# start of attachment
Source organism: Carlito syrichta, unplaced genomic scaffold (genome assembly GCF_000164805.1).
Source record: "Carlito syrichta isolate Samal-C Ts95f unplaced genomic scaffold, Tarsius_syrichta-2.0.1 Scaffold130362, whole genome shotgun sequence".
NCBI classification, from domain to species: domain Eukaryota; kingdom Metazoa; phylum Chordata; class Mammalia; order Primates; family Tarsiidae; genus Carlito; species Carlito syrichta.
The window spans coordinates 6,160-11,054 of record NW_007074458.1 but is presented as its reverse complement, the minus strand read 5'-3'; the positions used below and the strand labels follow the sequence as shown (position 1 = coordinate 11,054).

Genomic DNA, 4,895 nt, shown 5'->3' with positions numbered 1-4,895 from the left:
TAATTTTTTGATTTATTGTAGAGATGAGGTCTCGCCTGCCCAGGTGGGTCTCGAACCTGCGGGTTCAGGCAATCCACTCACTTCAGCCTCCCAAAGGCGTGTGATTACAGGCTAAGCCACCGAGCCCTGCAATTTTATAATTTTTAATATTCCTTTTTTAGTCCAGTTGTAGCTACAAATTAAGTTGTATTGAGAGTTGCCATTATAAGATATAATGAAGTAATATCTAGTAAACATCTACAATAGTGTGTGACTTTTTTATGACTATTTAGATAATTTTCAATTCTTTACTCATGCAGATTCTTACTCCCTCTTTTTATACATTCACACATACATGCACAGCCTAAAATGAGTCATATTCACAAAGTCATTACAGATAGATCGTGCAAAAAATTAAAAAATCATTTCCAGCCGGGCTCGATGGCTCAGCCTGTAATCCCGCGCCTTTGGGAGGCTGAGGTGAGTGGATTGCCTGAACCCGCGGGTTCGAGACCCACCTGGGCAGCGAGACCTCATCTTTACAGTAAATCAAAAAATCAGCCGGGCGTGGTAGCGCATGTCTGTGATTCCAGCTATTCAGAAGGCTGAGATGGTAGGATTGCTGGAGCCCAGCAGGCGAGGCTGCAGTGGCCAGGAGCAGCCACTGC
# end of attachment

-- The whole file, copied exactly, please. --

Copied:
Source organism: Carlito syrichta, unplaced genomic scaffold (genome assembly GCF_000164805.1).
Source record: "Carlito syrichta isolate Samal-C Ts95f unplaced genomic scaffold, Tarsius_syrichta-2.0.1 Scaffold130362, whole genome shotgun sequence".
NCBI classification, from domain to species: domain Eukaryota; kingdom Metazoa; phylum Chordata; class Mammalia; order Primates; family Tarsiidae; genus Carlito; species Carlito syrichta.
The window spans coordinates 6,160-11,054 of record NW_007074458.1 but is presented as its reverse complement, the minus strand read 5'-3'; the positions used below and the strand labels follow the sequence as shown (position 1 = coordinate 11,054).

Genomic DNA, 4,895 nt, shown 5'->3' with positions numbered 1-4,895 from the left:
TAATTTTTTGATTTATTGTAGAGATGAGGTCTCGCCTGCCCAGGTGGGTCTCGAACCTGCGGGTTCAGGCAATCCACTCACTTCAGCCTCCCAAAGGCGTGTGATTACAGGCTAAGCCACCGAGCCCTGCAATTTTATAATTTTTAATATTCCTTTTTTAGTCCAGTTGTAGCTACAAATTAAGTTGTATTGAGAGTTGCCATTATAAGATATAATGAAGTAATATCTAGTAAACATCTACAATAGTGTGTGACTTTTTTATGACTATTTAGATAATTTTCAATTCTTTACTCATGCAGATTCTTACTCCCTCTTTTTATACATTCACACATACATGCACAGCCTAAAATGAGTCATATTCACAAAGTCATTACAGATAGATCGTGCAAAAAATTAAAAAATCATTTCCAGCCGGGCTCGATGGCTCAGCCTGTAATCCCGCGCCTTTGGGAGGCTGAGGTGAGTGGATTGCCTGAACCCGCGGGTTCGAGACCCACCTGGGCAGCGAGACCTCATCTTTACAGTAAATCAAAAAATCAGCCGGGCGTGGTAGCGCATGTCTGTGATTCCAGCTATTCAGAAGGCTGAGATGGTAGGATTGCTGGAGCCCAGCAGGCGAGGCTGCAGTGGCCAGGAGCAGCCACTGC